Out of Work? Get Part-Time Work and Benefits!


Hewlett-Packard Co. (Stock Quote: HQP) announced this week it plans to lay off some 24,600 jobs in the next three years. That's a lot of folks that will need health insurance and other benefits.

Meanwhile the collapse of Lehman (Stock Quote: LEH), along with Bank of America (Stock Quote: BAC) scooping up Merrill (Stock Quote: MER), puts some 85,000 total workers in a serious job security worry-zone.

Losing your job suddenly can cost you more than your salary, benefits have value, too. However, quickly landing part-time job with benefits can offset the shock of a layoff. Sometimes working 18 hours a week at retail outlets, universities, hospitals or delivery services can provide medical benefits.

Here is a look at five part-time options:


Can you lift 25 to 35 lbs? If so, consider handling packages for FedEx (FDX) or UPS (UPS).

UPS provides its permanent, part-time package handlers with fully paid healthcare benefits in addition to 22% discounts on Verizon Wireless (VZN),and up to 40% on Dell (DELL) computers and Panasonic products. Tuition assistance up to $3,000 per year and even adoption assistance is available to part-timers at some locations.

Not only can you get medical benefits, but you also are eligible for an employee-discount on merchandise when you work part-time at some retailers, such as Target (TGT), Trader Joe's, Barnes & Noble (BKS), Land's End, and JC Penney (JCP). Also, Starbuck's (SBUX) allows all workers to take home a pound of ground coffee beans a week.

Employees of the outdoor gear retailer REI may elect to participate in the healthcare plan after 30 days and can even elect to enroll their spouse, life-partner and children who live in the home with the employee. If medical is elected, the employee will receive a 60% subsidy of the cost from REI and basic life and accidental death and dismemberment insurance paid by in full by the company. Part-timers who work more than 20 hours a week receive additional benefits.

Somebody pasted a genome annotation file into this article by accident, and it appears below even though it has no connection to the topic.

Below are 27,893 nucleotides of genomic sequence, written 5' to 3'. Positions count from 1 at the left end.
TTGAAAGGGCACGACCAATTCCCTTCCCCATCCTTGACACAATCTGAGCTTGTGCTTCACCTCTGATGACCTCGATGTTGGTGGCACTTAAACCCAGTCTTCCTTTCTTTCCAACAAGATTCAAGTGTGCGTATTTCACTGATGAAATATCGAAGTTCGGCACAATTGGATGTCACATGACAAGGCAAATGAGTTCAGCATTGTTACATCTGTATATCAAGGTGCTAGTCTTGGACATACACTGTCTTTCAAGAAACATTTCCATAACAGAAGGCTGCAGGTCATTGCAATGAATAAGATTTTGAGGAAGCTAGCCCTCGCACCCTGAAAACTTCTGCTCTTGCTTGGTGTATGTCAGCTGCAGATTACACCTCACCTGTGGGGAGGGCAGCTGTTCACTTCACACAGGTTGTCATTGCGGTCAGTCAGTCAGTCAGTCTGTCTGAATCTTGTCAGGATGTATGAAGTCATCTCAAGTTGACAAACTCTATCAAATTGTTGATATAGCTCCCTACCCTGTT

Also, all REI employees receive gear discounts and free rentals, tuition reimbursement, and gear grants to support any outdoor adventure challenges they may participate in.


Burgerville, a 1,500 employee, 39-restaurant chain in the Pacific Northwest has found that offering affordable health care not only makes for happier and healthier employees, it can actually benefit the profitability of the business.

Before this subsidiary of The Holland Inc., began offering healthcare coverage in 2006, the company's employee turnover rate was 128%. Today it hovers around 52%.

"At Burgerville, we know that happier and healthier employees stay longer, feel a stronger tie to the organization and are more confident in themselves both at work and in their personal lives," says Jack Graves, Chief Cultural Officer with Burgerville.

Under Burgerville's health care plan, employees who have been with the company for at least six months and work 20 hours a week are eligible for health insurance, which costs the employee $15 per month. The cost for a family plan is $60.

If like working with money, perhaps being a part-time bank teller is the position for you. Most banks offer solid benefits to their part-timers.


At Wells Fargo (WFC), part-time employees can participate in a plan that lets them pay for mass transit and parking fees on a pre-tax basis. They are also eligible for $2,500 towards tuition, half of what the full-timers receive. Another $2,500 is available for adoption reimbursement.

Although being an adjunct professor or guest lecturer may not get you any benefits at some universities, taking on other part-time work on campus just might. According to statements by Purdue University, the University of Maine and the Illinois Institute of Technology, part-timers can qualify for partial tuition reduction (up to 75% of at IIT) in addition to some medical benefits.

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